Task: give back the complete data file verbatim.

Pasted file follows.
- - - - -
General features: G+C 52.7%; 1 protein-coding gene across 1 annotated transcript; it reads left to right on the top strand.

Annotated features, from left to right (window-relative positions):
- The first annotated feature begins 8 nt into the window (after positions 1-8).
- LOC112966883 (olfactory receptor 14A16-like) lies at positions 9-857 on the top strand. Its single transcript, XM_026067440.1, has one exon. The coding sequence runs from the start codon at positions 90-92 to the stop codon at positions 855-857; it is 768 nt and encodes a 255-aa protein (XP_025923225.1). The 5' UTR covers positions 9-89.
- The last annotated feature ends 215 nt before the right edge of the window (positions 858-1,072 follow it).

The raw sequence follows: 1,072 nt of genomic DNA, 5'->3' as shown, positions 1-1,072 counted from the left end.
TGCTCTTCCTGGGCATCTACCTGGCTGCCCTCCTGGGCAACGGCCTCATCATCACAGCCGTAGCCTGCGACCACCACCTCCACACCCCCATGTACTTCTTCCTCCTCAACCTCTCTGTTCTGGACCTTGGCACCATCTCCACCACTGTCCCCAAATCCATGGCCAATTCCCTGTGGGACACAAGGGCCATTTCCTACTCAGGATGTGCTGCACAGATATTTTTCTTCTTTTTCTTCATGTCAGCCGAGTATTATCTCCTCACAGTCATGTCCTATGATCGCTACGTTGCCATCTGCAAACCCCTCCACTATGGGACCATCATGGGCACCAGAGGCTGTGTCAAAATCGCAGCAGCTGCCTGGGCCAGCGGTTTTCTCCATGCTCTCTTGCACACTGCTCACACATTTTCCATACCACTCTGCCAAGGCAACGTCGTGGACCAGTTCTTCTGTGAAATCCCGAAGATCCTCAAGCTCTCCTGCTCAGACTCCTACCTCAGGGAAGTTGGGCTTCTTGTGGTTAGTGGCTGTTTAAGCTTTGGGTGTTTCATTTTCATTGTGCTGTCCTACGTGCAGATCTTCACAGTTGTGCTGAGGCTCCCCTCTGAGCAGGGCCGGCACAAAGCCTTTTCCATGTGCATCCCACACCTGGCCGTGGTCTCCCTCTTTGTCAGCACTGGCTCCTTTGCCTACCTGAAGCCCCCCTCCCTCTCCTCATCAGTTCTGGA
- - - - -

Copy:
General features: G+C 52.7%; 1 protein-coding gene across 1 annotated transcript; it reads left to right on the top strand.

Annotated features, from left to right (window-relative positions):
- The first annotated feature begins 8 nt into the window (after positions 1-8).
- LOC112966883 (olfactory receptor 14A16-like) lies at positions 9-857 on the top strand. Its single transcript, XM_026067440.1, has one exon. The coding sequence runs from the start codon at positions 90-92 to the stop codon at positions 855-857; it is 768 nt and encodes a 255-aa protein (XP_025923225.1). The 5' UTR covers positions 9-89.
- The last annotated feature ends 215 nt before the right edge of the window (positions 858-1,072 follow it).

The raw sequence follows: 1,072 nt of genomic DNA, 5'->3' as shown, positions 1-1,072 counted from the left end.
TGCTCTTCCTGGGCATCTACCTGGCTGCCCTCCTGGGCAACGGCCTCATCATCACAGCCGTAGCCTGCGACCACCACCTCCACACCCCCATGTACTTCTTCCTCCTCAACCTCTCTGTTCTGGACCTTGGCACCATCTCCACCACTGTCCCCAAATCCATGGCCAATTCCCTGTGGGACACAAGGGCCATTTCCTACTCAGGATGTGCTGCACAGATATTTTTCTTCTTTTTCTTCATGTCAGCCGAGTATTATCTCCTCACAGTCATGTCCTATGATCGCTACGTTGCCATCTGCAAACCCCTCCACTATGGGACCATCATGGGCACCAGAGGCTGTGTCAAAATCGCAGCAGCTGCCTGGGCCAGCGGTTTTCTCCATGCTCTCTTGCACACTGCTCACACATTTTCCATACCACTCTGCCAAGGCAACGTCGTGGACCAGTTCTTCTGTGAAATCCCGAAGATCCTCAAGCTCTCCTGCTCAGACTCCTACCTCAGGGAAGTTGGGCTTCTTGTGGTTAGTGGCTGTTTAAGCTTTGGGTGTTTCATTTTCATTGTGCTGTCCTACGTGCAGATCTTCACAGTTGTGCTGAGGCTCCCCTCTGAGCAGGGCCGGCACAAAGCCTTTTCCATGTGCATCCCACACCTGGCCGTGGTCTCCCTCTTTGTCAGCACTGGCTCCTTTGCCTACCTGAAGCCCCCCTCCCTCTCCTCATCAGTTCTGGA